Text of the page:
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Penguins Foundation and UPMC Enhance Heads UP Program for 2016

by Staff Writer / Pittsburgh Penguins


PITTSBURGH -- The Penguins Foundation and UPMC Sports Medicine will celebrate an unprecedented five years for the Heads UP Program, an innovative concussion awareness and testing program for young athletes. Registration will begin June 13. Since 2011, the Heads UP Program has tested over 17,000 young athletes.

The 2016 program runs from June 13 through July 29. Free neurocognitive baseline testing will be available on a first-come, first served basis for 5,000 athletes ages 10-14. In addition, the first 3,000 athletes will receive a balance disc with exercise protocol to improve balance and strengthen core stability

For younger athletes 7 to 9 years of age, a limited amount of the pediatric version of the baseline test is available in July, and will be provided only at the UPMC Lemieux Sports Complex in Cranberry and the UPMC Rooney Sports Complex on the South Side of Pittsburgh.

Total registration is limited, with a maximum of 5,000 athletes to be tested overall. Registration is available immediately at www.upmc.com/BaselineTesting.

Community College of Allegheny County will once again serve as host to testing at its Boyce, North, South and West Hills Center campuses along with the Community College of Beaver County and the UPMC Lemieux Sports Complex and UPMC Rooney Sports Complex.

The entire testing process takes about one hour. Parents will meet with UPMC Sports Medicine Concussion staff to learn about Heads UP Pittsburgh. Licensed athletic trainers from UPMC Sports Medicine will supervise the program and testing. On the day of testing, participants must not be suffering from any concussion-like symptoms.

The Penguins Foundation and UPMC Sports Medicine originally teamed up in 2011 to create Heads UP Pittsburgh, the first program of its kind to address the growing amount of concussions in young athletes. The program has expanded each year to serve more youth and include a wider spectrum of sports. Today the programs tests athletes in every major sport, cheerleading, dance, and many other physical activities.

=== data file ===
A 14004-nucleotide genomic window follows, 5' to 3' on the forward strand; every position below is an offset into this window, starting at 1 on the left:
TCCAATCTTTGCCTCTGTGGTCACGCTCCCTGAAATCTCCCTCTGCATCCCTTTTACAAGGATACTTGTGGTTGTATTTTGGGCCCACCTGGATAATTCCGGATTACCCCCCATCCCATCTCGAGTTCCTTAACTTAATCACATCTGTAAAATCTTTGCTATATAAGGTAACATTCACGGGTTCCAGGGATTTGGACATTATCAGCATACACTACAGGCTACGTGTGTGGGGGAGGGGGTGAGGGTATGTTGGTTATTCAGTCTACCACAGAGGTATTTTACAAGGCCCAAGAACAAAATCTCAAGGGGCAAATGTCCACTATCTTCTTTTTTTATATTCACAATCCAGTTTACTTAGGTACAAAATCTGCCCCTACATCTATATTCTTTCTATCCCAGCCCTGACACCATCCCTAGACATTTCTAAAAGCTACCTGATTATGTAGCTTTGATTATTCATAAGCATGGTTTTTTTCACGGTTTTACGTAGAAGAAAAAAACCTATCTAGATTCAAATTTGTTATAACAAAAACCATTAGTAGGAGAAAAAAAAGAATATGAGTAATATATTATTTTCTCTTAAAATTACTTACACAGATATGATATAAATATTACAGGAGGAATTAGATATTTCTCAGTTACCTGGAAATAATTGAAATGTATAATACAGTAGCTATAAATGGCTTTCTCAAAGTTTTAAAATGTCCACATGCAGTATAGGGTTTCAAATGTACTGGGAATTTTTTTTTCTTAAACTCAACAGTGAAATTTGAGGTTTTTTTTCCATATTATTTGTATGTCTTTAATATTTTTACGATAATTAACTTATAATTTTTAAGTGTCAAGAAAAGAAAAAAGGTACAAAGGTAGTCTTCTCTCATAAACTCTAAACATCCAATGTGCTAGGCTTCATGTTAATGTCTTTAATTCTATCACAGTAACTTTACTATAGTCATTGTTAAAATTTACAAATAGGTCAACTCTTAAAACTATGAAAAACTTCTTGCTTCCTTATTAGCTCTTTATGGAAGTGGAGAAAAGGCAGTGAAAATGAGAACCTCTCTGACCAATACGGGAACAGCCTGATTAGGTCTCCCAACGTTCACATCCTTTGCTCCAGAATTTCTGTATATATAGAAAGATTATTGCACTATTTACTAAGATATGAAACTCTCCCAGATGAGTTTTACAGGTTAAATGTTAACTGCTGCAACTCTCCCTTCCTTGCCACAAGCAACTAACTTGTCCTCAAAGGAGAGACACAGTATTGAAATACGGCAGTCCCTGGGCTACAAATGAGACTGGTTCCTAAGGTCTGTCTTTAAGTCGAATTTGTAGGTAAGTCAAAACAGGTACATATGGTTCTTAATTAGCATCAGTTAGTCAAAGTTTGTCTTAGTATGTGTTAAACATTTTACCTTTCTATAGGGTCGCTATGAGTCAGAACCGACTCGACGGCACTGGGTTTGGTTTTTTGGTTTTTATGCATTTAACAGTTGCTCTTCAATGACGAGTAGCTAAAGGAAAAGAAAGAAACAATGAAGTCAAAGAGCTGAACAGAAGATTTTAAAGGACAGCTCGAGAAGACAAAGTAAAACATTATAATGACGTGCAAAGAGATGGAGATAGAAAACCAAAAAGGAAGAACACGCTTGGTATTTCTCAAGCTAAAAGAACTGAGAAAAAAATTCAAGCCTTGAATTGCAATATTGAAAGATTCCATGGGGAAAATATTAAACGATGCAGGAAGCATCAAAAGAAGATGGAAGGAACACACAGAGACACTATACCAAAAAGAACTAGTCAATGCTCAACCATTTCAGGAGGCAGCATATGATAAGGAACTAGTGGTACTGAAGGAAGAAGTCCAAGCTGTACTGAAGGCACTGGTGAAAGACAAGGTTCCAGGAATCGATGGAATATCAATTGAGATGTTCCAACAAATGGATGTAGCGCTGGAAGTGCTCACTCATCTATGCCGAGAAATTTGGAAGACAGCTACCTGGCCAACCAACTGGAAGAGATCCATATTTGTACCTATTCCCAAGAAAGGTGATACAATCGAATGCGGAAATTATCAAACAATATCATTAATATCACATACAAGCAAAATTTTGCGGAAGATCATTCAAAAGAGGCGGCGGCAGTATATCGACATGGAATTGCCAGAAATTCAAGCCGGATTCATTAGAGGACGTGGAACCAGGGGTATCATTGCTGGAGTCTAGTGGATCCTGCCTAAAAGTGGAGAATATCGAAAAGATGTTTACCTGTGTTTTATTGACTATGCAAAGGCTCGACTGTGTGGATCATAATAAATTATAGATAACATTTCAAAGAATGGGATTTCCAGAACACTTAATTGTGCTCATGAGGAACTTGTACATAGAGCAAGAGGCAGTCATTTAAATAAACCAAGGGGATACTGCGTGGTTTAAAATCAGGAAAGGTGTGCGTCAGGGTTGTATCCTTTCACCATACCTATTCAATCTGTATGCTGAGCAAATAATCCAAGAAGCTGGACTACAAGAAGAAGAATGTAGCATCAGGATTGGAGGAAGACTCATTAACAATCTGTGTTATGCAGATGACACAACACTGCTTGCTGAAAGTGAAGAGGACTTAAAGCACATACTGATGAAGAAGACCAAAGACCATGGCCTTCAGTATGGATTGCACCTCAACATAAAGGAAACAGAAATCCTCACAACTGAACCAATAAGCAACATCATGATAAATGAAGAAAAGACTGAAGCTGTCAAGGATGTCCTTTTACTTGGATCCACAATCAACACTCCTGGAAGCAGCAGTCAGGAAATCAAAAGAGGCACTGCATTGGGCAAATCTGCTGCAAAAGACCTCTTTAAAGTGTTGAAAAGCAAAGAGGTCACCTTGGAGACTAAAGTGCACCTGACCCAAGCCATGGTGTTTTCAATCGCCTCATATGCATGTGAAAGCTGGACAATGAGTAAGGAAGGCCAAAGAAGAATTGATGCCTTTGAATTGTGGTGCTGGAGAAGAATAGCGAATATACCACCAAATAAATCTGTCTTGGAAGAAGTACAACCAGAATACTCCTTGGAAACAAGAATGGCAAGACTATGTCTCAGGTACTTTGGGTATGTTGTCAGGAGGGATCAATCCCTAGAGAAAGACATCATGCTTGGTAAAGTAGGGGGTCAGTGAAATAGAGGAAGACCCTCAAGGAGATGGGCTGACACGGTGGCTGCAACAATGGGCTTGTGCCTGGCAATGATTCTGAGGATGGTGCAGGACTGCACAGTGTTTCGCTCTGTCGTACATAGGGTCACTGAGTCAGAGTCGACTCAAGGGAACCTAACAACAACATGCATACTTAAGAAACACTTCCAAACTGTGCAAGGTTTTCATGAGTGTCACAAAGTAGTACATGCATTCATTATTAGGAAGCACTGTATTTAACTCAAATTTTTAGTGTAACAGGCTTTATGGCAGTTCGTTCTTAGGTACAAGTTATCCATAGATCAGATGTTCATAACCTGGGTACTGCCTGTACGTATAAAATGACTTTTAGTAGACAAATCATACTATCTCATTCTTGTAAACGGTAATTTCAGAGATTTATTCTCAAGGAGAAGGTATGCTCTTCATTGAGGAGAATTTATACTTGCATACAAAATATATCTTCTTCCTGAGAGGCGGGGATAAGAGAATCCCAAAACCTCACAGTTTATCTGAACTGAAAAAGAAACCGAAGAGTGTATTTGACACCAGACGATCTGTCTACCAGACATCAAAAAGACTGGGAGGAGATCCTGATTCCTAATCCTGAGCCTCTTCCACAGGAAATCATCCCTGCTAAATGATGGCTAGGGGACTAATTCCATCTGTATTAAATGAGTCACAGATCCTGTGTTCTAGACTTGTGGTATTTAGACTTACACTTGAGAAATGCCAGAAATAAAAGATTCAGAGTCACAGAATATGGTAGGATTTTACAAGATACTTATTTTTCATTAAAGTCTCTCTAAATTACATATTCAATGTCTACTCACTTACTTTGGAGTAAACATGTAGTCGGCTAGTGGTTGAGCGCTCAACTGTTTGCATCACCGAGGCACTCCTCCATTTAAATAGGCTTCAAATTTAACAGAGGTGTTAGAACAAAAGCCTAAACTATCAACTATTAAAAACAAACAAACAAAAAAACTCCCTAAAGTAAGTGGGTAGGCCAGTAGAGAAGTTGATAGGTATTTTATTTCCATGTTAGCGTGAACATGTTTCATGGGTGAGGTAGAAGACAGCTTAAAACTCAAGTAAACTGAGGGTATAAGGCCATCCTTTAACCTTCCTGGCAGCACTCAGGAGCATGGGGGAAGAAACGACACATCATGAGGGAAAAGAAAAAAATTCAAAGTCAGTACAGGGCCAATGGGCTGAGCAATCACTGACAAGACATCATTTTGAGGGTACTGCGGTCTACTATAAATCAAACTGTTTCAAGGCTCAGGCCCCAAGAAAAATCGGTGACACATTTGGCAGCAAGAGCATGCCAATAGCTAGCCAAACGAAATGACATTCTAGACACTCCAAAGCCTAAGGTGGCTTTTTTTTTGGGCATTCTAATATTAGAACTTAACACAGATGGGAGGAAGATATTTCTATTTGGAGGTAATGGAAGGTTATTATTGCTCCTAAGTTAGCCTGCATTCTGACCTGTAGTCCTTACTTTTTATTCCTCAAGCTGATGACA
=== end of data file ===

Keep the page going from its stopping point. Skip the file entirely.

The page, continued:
Since Heads UP Pittsburgh’s creation, over 50,000 parents, coaches, referees and teachers have been educated and 20,000 young athletes have been baseline tested from 30 different sports.

Starting in 2013, in an unprecedented move to provide precautions and exercises that could reduce concussions, 4,000 participants in Heads UP Pittsburgh have received a free neck-strengthening kit detailing precautions and exercises that could reduce concussions with focused exercises for neck strengthening and concussion reduction.

In 2014, the Pittsburgh Penguins Foundation started to address other injuries in youth activities, and have provided over 2,000 participants received a free flexibility kit. The kits focus on cardiovascular, strengthening and flexibility exercise. Experts believe such a device will help to limit the number of youth-athlete related injuries.

Over the past year, Heads UP Pittsburgh expanded its reach even further to include additional locations and the introduction of a pediatric version of the program. The Penguins Foundation continues to add tools for the safety and development of our youth in sports and other activities. Recent studies focus on the importance of core strength and stability. With that in mind, the first 3,000 youth tested this year will receive a balance disc with exercise protocol.

Heads UP Pittsburgh, the first program of its kind and a blueprint copied by other NHL organizations and sports leagues, now embarks on its sixth year of supporting young athletes by continuing to provide precautions and exercises that can ultimately reduce concussions and other sports injuries.

For more information, please visit the Pittsburgh Penguins Foundation website at www.pittsburghpenguinsfoundation.org, or call the Foundation at 412.255.1952.

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